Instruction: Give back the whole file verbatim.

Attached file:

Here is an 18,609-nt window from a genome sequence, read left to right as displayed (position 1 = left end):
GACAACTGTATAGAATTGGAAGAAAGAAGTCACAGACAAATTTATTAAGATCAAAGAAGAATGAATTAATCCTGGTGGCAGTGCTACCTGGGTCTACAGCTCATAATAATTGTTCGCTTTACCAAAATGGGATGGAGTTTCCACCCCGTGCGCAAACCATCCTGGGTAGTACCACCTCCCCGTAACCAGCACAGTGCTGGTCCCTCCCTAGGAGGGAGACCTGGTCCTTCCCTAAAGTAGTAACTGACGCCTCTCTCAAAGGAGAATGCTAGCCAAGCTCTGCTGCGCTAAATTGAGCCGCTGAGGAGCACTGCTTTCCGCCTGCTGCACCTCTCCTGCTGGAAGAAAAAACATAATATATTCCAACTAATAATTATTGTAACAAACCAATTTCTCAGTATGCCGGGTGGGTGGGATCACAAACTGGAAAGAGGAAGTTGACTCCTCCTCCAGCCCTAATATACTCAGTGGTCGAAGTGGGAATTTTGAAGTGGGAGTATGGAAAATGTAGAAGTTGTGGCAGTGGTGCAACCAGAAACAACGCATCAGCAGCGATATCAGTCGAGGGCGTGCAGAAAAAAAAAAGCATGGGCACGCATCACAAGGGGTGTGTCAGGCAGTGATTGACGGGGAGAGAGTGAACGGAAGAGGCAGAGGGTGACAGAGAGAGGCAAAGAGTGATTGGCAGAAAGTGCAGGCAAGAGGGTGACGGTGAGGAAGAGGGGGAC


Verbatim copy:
Here is an 18,609-nt window from a genome sequence, read left to right as displayed (position 1 = left end):
GACAACTGTATAGAATTGGAAGAAAGAAGTCACAGACAAATTTATTAAGATCAAAGAAGAATGAATTAATCCTGGTGGCAGTGCTACCTGGGTCTACAGCTCATAATAATTGTTCGCTTTACCAAAATGGGATGGAGTTTCCACCCCGTGCGCAAACCATCCTGGGTAGTACCACCTCCCCGTAACCAGCACAGTGCTGGTCCCTCCCTAGGAGGGAGACCTGGTCCTTCCCTAAAGTAGTAACTGACGCCTCTCTCAAAGGAGAATGCTAGCCAAGCTCTGCTGCGCTAAATTGAGCCGCTGAGGAGCACTGCTTTCCGCCTGCTGCACCTCTCCTGCTGGAAGAAAAAACATAATATATTCCAACTAATAATTATTGTAACAAACCAATTTCTCAGTATGCCGGGTGGGTGGGATCACAAACTGGAAAGAGGAAGTTGACTCCTCCTCCAGCCCTAATATACTCAGTGGTCGAAGTGGGAATTTTGAAGTGGGAGTATGGAAAATGTAGAAGTTGTGGCAGTGGTGCAACCAGAAACAACGCATCAGCAGCGATATCAGTCGAGGGCGTGCAGAAAAAAAAAAGCATGGGCACGCATCACAAGGGGTGTGTCAGGCAGTGATTGACGGGGAGAGAGTGAACGGAAGAGGCAGAGGGTGACAGAGAGAGGCAAAGAGTGATTGGCAGAAAGTGCAGGCAAGAGGGTGACGGTGAGGAAGAGGGGGAC